Most market watchers expect that Janet Yellen will grapple with two major tasks once she takes the helm at the Federal Reserve in 2014: deciding on the appropriate timing and intensity of the Fed's quantitative easing taper strategy, and unwinding the Fed's enormous $4 trillion balance sheet (without creating huge losses in the value of its portfolio). In reality both assignments are far more difficult than just about anyone understands or admits.
Unlike just about every other economist, I knew that the Fed would not taper in September because the economy is still fundamentally addicted to stimulus. The signs of recovery that have caused investors and politicians to bubble with enthusiasm are just QE in disguise. Take away the QE and the economy would likely tilt back into an even more severe recession than the one we experienced before QE1 was launched
Given the Fed's failure to initiate a tapering campaign in recent months (when it was highly expected) it is surprising that most people still believe that it will pull the trigger in the first quarter of 2014. But if the Fed could not take action in September, with Ben Bernanke at the helm and the nation as yet untraumatized by the debt ceiling drama and Obamacare, why should we expect tougher treatment from Janet Yellen? This is particularly true when you consider Yellen's reputation as an extreme dove and the uninspiring economic data that has come in recent months.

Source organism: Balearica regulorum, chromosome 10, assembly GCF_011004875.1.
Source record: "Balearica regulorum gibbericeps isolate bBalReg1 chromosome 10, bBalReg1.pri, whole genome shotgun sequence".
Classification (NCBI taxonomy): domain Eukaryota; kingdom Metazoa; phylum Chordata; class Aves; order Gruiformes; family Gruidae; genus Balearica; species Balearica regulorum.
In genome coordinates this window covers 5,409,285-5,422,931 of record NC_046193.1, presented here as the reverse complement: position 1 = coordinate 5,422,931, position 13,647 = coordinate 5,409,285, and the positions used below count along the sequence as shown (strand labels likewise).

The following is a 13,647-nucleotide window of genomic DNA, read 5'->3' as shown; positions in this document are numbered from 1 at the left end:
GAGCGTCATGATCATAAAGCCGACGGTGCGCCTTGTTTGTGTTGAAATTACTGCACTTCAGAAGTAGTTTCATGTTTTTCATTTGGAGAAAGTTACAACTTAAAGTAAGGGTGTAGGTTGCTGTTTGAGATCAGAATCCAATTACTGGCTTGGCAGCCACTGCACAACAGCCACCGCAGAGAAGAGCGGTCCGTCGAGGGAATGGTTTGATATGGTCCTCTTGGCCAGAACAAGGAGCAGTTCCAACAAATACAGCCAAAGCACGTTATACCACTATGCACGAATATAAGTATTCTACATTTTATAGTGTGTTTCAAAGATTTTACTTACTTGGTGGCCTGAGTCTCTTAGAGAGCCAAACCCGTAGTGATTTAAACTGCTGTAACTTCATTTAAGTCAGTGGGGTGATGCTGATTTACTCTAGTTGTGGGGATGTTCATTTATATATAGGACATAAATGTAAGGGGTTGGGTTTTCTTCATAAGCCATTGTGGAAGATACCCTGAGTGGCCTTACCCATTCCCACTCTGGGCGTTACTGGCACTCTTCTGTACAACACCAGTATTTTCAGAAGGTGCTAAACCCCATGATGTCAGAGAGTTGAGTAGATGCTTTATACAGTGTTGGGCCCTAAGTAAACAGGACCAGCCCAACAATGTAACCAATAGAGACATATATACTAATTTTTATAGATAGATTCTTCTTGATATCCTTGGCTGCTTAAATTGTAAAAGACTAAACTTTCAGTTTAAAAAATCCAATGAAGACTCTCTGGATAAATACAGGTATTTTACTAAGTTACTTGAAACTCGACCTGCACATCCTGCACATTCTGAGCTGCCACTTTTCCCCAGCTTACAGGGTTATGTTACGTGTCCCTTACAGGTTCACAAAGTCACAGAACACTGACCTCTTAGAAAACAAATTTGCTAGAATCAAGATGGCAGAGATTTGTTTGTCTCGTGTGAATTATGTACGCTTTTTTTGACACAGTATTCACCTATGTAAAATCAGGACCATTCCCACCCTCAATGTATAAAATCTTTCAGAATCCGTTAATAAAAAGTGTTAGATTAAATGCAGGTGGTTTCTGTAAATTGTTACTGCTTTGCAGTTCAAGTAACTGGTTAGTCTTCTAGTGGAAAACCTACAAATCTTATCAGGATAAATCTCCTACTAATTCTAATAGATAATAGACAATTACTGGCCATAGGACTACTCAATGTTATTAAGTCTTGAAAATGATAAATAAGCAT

Rather than explicitly describing the possibility of a reduction of asset purchases, recent Fed statements have merely said that policy would be "adjusted" according to incoming data. It has never said what direction that adjustment may take. Yet somehow the market has concluded that an imminent reduction is the only possibility. But the opposite conclusion is more likely. Recession avoidance is really the Fed's only concern and it will always come down on the side of accommodation. Therefore an expectation for a 2014 taper is just wishful thinking.
But that does not mean that QE will go on forever. It will come to an end, but not because the Fed wants it to, but because the currency markets give it no choice. A dollar crisis would ultimately force the Fed's hand, and the longer the Fed succeeds in postponing the inevitable, the more damage its policy mistakes will inflict on our economy.
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